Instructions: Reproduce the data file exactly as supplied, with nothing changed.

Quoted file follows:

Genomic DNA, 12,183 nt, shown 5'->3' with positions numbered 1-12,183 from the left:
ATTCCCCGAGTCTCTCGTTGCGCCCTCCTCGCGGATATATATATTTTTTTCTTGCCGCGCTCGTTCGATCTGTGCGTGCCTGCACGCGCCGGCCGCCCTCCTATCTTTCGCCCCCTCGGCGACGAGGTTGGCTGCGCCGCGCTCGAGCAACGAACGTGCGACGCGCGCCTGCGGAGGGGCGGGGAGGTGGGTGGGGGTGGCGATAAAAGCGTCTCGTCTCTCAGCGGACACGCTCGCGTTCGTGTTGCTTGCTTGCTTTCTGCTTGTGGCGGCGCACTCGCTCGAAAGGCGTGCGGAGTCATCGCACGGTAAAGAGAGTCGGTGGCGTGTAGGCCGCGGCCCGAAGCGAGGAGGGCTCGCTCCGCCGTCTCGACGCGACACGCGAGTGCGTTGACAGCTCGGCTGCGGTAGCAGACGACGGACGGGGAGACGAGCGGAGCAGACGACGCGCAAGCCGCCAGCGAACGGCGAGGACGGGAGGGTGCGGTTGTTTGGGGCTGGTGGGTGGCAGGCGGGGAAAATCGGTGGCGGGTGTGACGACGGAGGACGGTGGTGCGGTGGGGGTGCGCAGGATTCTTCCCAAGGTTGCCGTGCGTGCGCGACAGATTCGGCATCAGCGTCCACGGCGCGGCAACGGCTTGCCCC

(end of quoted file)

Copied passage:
Genomic DNA, 12,183 nt, shown 5'->3' with positions numbered 1-12,183 from the left:
ATTCCCCGAGTCTCTCGTTGCGCCCTCCTCGCGGATATATATATTTTTTTCTTGCCGCGCTCGTTCGATCTGTGCGTGCCTGCACGCGCCGGCCGCCCTCCTATCTTTCGCCCCCTCGGCGACGAGGTTGGCTGCGCCGCGCTCGAGCAACGAACGTGCGACGCGCGCCTGCGGAGGGGCGGGGAGGTGGGTGGGGGTGGCGATAAAAGCGTCTCGTCTCTCAGCGGACACGCTCGCGTTCGTGTTGCTTGCTTGCTTTCTGCTTGTGGCGGCGCACTCGCTCGAAAGGCGTGCGGAGTCATCGCACGGTAAAGAGAGTCGGTGGCGTGTAGGCCGCGGCCCGAAGCGAGGAGGGCTCGCTCCGCCGTCTCGACGCGACACGCGAGTGCGTTGACAGCTCGGCTGCGGTAGCAGACGACGGACGGGGAGACGAGCGGAGCAGACGACGCGCAAGCCGCCAGCGAACGGCGAGGACGGGAGGGTGCGGTTGTTTGGGGCTGGTGGGTGGCAGGCGGGGAAAATCGGTGGCGGGTGTGACGACGGAGGACGGTGGTGCGGTGGGGGTGCGCAGGATTCTTCCCAAGGTTGCCGTGCGTGCGCGACAGATTCGGCATCAGCGTCCACGGCGCGGCAACGGCTTGCCCC